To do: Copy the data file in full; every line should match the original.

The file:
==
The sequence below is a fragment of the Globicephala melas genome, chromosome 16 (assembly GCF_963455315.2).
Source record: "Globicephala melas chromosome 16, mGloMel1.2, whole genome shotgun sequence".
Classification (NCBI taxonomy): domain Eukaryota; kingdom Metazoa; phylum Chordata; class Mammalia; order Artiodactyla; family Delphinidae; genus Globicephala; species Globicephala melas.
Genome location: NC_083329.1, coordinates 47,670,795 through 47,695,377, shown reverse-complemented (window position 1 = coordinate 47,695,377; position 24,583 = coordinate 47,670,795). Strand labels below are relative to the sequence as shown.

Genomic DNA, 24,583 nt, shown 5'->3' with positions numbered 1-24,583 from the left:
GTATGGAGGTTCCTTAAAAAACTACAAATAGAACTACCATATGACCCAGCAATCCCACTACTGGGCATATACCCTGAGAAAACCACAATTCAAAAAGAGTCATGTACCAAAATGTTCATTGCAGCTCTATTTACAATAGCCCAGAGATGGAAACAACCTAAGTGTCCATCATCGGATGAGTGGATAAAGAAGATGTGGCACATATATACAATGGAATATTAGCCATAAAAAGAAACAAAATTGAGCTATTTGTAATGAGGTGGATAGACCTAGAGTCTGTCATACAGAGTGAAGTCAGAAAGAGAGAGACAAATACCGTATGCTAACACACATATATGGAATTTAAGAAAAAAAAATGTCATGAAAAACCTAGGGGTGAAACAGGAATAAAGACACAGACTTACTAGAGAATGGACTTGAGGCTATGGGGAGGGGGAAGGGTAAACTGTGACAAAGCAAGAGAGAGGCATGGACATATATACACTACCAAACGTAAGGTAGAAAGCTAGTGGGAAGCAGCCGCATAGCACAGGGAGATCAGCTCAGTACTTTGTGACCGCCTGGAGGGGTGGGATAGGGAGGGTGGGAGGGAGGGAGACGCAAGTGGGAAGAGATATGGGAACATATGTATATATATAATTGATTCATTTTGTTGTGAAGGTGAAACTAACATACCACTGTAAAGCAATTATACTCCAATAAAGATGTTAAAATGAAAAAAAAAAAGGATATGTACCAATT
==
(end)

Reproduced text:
The sequence below is a fragment of the Globicephala melas genome, chromosome 16 (assembly GCF_963455315.2).
Source record: "Globicephala melas chromosome 16, mGloMel1.2, whole genome shotgun sequence".
Classification (NCBI taxonomy): domain Eukaryota; kingdom Metazoa; phylum Chordata; class Mammalia; order Artiodactyla; family Delphinidae; genus Globicephala; species Globicephala melas.
Genome location: NC_083329.1, coordinates 47,670,795 through 47,695,377, shown reverse-complemented (window position 1 = coordinate 47,695,377; position 24,583 = coordinate 47,670,795). Strand labels below are relative to the sequence as shown.

Genomic DNA, 24,583 nt, shown 5'->3' with positions numbered 1-24,583 from the left:
GTATGGAGGTTCCTTAAAAAACTACAAATAGAACTACCATATGACCCAGCAATCCCACTACTGGGCATATACCCTGAGAAAACCACAATTCAAAAAGAGTCATGTACCAAAATGTTCATTGCAGCTCTATTTACAATAGCCCAGAGATGGAAACAACCTAAGTGTCCATCATCGGATGAGTGGATAAAGAAGATGTGGCACATATATACAATGGAATATTAGCCATAAAAAGAAACAAAATTGAGCTATTTGTAATGAGGTGGATAGACCTAGAGTCTGTCATACAGAGTGAAGTCAGAAAGAGAGAGACAAATACCGTATGCTAACACACATATATGGAATTTAAGAAAAAAAAATGTCATGAAAAACCTAGGGGTGAAACAGGAATAAAGACACAGACTTACTAGAGAATGGACTTGAGGCTATGGGGAGGGGGAAGGGTAAACTGTGACAAAGCAAGAGAGAGGCATGGACATATATACACTACCAAACGTAAGGTAGAAAGCTAGTGGGAAGCAGCCGCATAGCACAGGGAGATCAGCTCAGTACTTTGTGACCGCCTGGAGGGGTGGGATAGGGAGGGTGGGAGGGAGGGAGACGCAAGTGGGAAGAGATATGGGAACATATGTATATATATAATTGATTCATTTTGTTGTGAAGGTGAAACTAACATACCACTGTAAAGCAATTATACTCCAATAAAGATGTTAAAATGAAAAAAAAAAAGGATATGTACCAATT